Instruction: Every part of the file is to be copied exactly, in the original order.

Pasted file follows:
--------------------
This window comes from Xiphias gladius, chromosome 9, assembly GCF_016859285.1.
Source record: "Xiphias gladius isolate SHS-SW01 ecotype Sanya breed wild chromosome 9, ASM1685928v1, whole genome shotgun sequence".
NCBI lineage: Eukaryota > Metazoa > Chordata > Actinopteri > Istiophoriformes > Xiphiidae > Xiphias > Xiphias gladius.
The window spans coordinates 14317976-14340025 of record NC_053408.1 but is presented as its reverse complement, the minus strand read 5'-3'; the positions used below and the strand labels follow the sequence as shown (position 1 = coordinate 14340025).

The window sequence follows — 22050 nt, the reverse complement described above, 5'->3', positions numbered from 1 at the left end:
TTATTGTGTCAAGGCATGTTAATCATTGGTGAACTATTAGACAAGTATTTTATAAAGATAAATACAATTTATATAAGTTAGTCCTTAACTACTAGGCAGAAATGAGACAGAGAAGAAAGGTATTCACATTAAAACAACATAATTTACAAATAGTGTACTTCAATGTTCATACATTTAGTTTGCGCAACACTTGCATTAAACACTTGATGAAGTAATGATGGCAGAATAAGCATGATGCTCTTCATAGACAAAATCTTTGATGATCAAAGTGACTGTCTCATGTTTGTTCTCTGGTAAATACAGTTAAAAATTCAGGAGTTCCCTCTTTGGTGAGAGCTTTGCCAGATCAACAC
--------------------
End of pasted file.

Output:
This window comes from Xiphias gladius, chromosome 9, assembly GCF_016859285.1.
Source record: "Xiphias gladius isolate SHS-SW01 ecotype Sanya breed wild chromosome 9, ASM1685928v1, whole genome shotgun sequence".
NCBI lineage: Eukaryota > Metazoa > Chordata > Actinopteri > Istiophoriformes > Xiphiidae > Xiphias > Xiphias gladius.
The window spans coordinates 14317976-14340025 of record NC_053408.1 but is presented as its reverse complement, the minus strand read 5'-3'; the positions used below and the strand labels follow the sequence as shown (position 1 = coordinate 14340025).

The window sequence follows — 22050 nt, the reverse complement described above, 5'->3', positions numbered from 1 at the left end:
TTATTGTGTCAAGGCATGTTAATCATTGGTGAACTATTAGACAAGTATTTTATAAAGATAAATACAATTTATATAAGTTAGTCCTTAACTACTAGGCAGAAATGAGACAGAGAAGAAAGGTATTCACATTAAAACAACATAATTTACAAATAGTGTACTTCAATGTTCATACATTTAGTTTGCGCAACACTTGCATTAAACACTTGATGAAGTAATGATGGCAGAATAAGCATGATGCTCTTCATAGACAAAATCTTTGATGATCAAAGTGACTGTCTCATGTTTGTTCTCTGGTAAATACAGTTAAAAATTCAGGAGTTCCCTCTTTGGTGAGAGCTTTGCCAGATCAACAC